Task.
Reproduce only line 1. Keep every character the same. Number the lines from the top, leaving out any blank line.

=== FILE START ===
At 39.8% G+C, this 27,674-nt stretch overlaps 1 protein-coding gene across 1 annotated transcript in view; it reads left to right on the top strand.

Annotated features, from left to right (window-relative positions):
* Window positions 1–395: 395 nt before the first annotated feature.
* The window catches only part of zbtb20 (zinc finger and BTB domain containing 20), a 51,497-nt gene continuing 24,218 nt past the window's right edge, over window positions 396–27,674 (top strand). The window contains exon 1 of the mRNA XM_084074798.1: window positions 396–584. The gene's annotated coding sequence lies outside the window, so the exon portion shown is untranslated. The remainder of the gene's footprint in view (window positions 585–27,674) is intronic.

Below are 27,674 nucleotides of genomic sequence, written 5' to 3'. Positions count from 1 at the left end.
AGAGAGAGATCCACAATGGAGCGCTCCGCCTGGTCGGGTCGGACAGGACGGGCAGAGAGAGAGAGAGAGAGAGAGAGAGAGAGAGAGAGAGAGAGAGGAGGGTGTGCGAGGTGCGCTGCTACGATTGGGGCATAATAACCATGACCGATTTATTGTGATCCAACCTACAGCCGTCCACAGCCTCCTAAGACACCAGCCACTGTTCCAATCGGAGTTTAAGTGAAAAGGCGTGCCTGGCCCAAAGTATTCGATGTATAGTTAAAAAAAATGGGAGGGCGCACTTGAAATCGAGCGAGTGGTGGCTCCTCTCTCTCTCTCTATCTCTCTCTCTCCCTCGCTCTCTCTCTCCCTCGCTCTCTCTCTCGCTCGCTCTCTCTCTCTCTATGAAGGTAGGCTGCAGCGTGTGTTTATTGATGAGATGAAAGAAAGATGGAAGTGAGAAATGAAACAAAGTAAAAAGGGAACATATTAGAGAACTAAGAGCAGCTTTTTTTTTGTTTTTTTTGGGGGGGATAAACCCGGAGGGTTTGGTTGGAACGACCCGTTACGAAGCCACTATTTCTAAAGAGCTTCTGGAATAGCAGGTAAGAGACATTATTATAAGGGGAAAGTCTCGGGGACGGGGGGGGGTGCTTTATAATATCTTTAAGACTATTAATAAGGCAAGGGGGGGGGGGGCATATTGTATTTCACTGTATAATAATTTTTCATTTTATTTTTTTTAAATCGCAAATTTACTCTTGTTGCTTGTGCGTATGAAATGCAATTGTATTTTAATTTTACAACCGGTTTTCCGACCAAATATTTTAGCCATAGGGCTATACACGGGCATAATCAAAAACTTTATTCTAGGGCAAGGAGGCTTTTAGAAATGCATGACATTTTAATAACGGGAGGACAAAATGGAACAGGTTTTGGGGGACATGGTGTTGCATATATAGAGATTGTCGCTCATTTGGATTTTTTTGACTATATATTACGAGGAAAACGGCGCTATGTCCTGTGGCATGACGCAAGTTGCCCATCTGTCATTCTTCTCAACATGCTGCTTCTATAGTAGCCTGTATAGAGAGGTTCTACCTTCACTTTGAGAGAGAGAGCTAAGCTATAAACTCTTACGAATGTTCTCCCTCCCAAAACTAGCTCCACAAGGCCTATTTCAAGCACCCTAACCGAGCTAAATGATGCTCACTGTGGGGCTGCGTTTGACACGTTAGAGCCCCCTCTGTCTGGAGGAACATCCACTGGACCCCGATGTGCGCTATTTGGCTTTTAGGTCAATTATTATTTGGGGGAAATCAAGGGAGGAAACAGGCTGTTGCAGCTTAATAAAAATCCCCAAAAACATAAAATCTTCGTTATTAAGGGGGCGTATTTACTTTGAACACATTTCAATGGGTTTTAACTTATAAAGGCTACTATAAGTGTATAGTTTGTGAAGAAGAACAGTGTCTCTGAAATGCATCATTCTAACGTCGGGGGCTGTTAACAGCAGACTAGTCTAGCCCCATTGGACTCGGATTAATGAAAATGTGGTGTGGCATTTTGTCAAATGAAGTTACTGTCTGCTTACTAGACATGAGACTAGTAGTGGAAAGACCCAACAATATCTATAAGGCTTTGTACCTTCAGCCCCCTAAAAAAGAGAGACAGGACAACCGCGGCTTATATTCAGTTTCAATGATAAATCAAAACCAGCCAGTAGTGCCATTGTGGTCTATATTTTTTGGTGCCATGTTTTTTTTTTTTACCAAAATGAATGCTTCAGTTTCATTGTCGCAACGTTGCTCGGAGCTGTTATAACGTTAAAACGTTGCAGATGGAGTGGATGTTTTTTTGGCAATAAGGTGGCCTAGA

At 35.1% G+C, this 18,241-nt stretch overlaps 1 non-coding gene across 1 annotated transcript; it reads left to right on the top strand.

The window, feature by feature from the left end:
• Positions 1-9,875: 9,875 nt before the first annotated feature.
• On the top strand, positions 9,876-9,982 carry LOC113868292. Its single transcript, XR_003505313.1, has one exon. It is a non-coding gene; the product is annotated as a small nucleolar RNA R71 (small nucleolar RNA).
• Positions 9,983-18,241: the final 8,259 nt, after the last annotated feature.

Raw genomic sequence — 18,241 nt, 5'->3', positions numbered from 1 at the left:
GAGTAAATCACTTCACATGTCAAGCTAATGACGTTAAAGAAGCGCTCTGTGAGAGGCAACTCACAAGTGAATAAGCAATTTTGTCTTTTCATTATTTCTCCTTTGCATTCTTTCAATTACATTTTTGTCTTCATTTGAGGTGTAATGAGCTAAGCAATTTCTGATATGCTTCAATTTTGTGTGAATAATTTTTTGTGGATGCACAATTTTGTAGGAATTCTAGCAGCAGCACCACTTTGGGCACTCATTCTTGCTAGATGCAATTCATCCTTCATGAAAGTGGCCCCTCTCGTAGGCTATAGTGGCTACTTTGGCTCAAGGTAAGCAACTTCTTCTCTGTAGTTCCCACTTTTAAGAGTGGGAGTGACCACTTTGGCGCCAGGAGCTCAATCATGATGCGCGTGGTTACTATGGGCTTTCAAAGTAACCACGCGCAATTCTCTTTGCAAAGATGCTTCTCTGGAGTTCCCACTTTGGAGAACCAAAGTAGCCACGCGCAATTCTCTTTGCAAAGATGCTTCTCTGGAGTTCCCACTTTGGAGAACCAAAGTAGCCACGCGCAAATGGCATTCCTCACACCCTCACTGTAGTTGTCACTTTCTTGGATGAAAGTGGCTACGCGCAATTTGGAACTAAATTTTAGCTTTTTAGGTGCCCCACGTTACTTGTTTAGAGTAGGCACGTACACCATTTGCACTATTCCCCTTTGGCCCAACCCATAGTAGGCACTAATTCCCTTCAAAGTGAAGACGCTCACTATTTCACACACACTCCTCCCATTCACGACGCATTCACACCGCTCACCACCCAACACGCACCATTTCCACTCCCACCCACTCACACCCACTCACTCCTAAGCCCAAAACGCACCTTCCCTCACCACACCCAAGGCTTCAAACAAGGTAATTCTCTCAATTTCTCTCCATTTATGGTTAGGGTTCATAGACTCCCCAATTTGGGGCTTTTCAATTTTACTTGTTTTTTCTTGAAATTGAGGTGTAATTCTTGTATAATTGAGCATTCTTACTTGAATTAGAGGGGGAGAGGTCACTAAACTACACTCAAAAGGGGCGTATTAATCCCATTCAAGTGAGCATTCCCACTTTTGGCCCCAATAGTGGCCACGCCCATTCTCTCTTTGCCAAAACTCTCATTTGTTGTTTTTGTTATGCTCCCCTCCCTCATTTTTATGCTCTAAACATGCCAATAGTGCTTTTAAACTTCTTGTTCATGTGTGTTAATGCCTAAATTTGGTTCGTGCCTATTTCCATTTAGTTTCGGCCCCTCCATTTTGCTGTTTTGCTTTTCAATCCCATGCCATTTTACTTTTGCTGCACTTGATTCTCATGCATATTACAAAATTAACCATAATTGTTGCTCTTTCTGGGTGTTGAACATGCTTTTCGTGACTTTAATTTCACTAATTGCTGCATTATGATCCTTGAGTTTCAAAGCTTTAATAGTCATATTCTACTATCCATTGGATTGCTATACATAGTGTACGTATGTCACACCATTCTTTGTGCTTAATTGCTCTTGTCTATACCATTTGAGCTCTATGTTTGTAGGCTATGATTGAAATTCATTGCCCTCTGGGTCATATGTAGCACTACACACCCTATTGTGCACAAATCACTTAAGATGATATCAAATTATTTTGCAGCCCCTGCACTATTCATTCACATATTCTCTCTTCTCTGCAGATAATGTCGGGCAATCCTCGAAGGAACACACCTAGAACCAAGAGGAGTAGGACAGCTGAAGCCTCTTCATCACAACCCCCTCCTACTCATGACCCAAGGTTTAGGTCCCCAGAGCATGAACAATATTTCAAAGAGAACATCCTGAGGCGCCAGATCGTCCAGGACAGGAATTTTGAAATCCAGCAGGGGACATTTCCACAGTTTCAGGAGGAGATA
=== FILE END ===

At 39.8% G+C, this 27,674-nt stretch overlaps 1 protein-coding gene across 1 annotated transcript in view; it reads left to right on the top strand.